When Advertising Involved Talent

This illustration is done entirely by hand. It’s by the legendary commercial artists Fitz and Van in 1968.

1968 Pontiac Prestige by Fitz and Van: kerbsideclassic.com
1968 Pontiac Prestige by Fitz and Van: kerbsideclassic.com

As far as I can guess the picture was constructed as follows: a stripey wash of pale was applied to a dark sheet of Canson paper. One way to do this is to grind up a pastel stick, mix it with talc and dab it with a cotton wool tuft soaked in lighter fuel. You then wipe it quickly across the page. Then the background figures were added. Some masking and airbrush work was done for the main areas of colour. The details may have been applied with pencil or using acrylic paint and brushes.

Meanwhile, the car was laid out on another sheet. The lighter areas were masked off and sprayed (the light blue). I don’t know how the interior was done: perhaps black Magic Marker. The chrome featured a lot of fiddly micro-spraying (I think) and is simply exquisitely handled. Notice the highlights down the body side as well, picking out the flaring around the wheel arches.

When the car and background were ready the car was cut out and laid over the background.

Quite simply this is remarkable work, incredibly evocative then and now.

Author: richard herriott

I like anchovies. I dislike post-war town planning.

7 thoughts on “When Advertising Involved Talent”

  1. I always regret not having the patience (or maybe it was confidence) as a student to refine both my airbrushing work and, even more, Magic Marker illustration. The very best Magic Marker work seems even more skillful than this since, although it lacks that ultimate refinement, it is done with such relatively crude tools.

    1. What Richard hasn’t mentioned here is that the ad copy was often as well crafted and toiled over as the painstakingly created imagery. The copywriters were generally ‘resting’ novelists trying to make a living while working on their unwieldy manuscript in their spare time – if they had any. And drinking heavily – of course. All writers are borderline alcoholics. Apparently.

      There’s a nice piece about this era of car advertising on Auto Universum – you can read it here; https://autouniversum.wordpress.com/2014/07/27/jet-smooth-jet-age-advertising-from-motown-mad-man-jim-bernardin/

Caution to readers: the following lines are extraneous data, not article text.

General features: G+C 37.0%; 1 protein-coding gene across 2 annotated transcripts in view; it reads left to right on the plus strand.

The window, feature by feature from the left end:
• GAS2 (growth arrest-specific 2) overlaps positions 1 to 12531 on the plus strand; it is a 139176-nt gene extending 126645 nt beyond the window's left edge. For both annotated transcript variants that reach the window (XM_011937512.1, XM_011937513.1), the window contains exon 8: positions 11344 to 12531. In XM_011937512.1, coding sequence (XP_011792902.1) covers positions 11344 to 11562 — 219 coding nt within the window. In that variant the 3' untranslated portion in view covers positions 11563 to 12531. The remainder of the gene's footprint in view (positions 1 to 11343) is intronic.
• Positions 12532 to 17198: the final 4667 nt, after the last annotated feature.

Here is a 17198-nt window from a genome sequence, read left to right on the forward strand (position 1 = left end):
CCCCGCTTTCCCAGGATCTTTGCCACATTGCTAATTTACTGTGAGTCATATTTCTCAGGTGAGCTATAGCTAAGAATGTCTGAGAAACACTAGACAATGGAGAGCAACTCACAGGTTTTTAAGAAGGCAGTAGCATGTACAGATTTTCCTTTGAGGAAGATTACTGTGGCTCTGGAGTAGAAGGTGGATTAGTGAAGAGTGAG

2. Eóin,

    Thank you for the link. I did a piece on Fitz and Van a few years back:


    Art Fitzpatrick rendered the cars, working from photographs he took, and Van Kaufman created the backgrounds working from photos the two of them captured on trips to fine watering holes around the globe. All expenses paid of course. I have two pieces of their artwork hanging near my desk.

    1. Is it evident from the images you have how they layered the work? I have only seen images in coffee table books and on the internet. Thanks for the detail about Fitz taking his own photos. I assumed for simplicity he had access to whatever photography GM had in their files but, of course, he would want a specific angle for perspective reasons along with picking the details to focus on. There are some quite talented illustrators who do photorealistic images of 60s cars yet they almost seem inhumanly precise and eventually “brittle”. Photoshop can do amazing things in the hands of a good artist but it always lacks the quality of a good analogue image. It has something to do with the flatness of the various layers.

  3. It is impossible to tell. Art scanned the original artwork years ago and digitally outputs it onto rag-board on a to-order basis. So what I have is really a digital copy of the real thing. As I remember from what he told me, the original art they created was around 24 x 32 cm, about the size of a large-format magazine. I had mine made only about 18 x 20 cm. One of my prints is square and the other portrait format, so I ordered them in sizes that resulted in equal image area as they are hung next to one another. The format of the original images varied as some would be used for advertising and others for sales brochures.

    Except for one instance, they also had complete freedom to depict the subject car in whatever colour they wanted; as long it was chosen from the palette that was actually available.

  4. What strikes me is just how experimental advertising was at the time. On his personal blog (http://oldchevyads.blogspot.co.uk/), Jim Bernardin makes the point that GM’s print advertising spend was so deep and wide, it necessitated the creation of a huge amount of material. Once the wider campaign was established, some “out there” ideas could be ran purely as esoteric image builders. This one I found particularly interesting: http://oldchevyads.blogspot.co.uk/2009_10_01_archive.html

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